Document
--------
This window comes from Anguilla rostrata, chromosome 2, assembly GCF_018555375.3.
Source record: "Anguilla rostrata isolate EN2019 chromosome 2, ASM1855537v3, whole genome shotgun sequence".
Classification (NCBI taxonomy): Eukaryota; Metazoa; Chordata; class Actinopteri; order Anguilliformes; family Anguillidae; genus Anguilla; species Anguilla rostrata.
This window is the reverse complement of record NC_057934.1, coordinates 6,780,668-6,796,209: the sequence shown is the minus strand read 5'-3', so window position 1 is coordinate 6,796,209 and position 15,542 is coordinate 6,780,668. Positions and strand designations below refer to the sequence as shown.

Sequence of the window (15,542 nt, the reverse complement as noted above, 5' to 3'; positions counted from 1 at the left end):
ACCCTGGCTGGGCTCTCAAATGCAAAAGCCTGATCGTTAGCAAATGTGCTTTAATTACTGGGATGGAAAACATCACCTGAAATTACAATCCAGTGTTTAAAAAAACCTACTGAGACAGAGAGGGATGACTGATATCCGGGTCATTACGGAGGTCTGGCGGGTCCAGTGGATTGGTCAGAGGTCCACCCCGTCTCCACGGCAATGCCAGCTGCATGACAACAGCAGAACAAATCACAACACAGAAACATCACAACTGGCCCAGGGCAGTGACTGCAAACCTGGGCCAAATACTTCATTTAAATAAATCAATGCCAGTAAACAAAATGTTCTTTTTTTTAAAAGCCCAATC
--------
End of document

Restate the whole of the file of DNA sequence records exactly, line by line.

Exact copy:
This window comes from Anguilla rostrata, chromosome 2, assembly GCF_018555375.3.
Source record: "Anguilla rostrata isolate EN2019 chromosome 2, ASM1855537v3, whole genome shotgun sequence".
Classification (NCBI taxonomy): Eukaryota; Metazoa; Chordata; class Actinopteri; order Anguilliformes; family Anguillidae; genus Anguilla; species Anguilla rostrata.
This window is the reverse complement of record NC_057934.1, coordinates 6,780,668-6,796,209: the sequence shown is the minus strand read 5'-3', so window position 1 is coordinate 6,796,209 and position 15,542 is coordinate 6,780,668. Positions and strand designations below refer to the sequence as shown.

Sequence of the window (15,542 nt, the reverse complement as noted above, 5' to 3'; positions counted from 1 at the left end):
ACCCTGGCTGGGCTCTCAAATGCAAAAGCCTGATCGTTAGCAAATGTGCTTTAATTACTGGGATGGAAAACATCACCTGAAATTACAATCCAGTGTTTAAAAAAACCTACTGAGACAGAGAGGGATGACTGATATCCGGGTCATTACGGAGGTCTGGCGGGTCCAGTGGATTGGTCAGAGGTCCACCCCGTCTCCACGGCAATGCCAGCTGCATGACAACAGCAGAACAAATCACAACACAGAAACATCACAACTGGCCCAGGGCAGTGACTGCAAACCTGGGCCAAATACTTCATTTAAATAAATCAATGCCAGTAAACAAAATGTTCTTTTTTTTAAAAGCCCAATC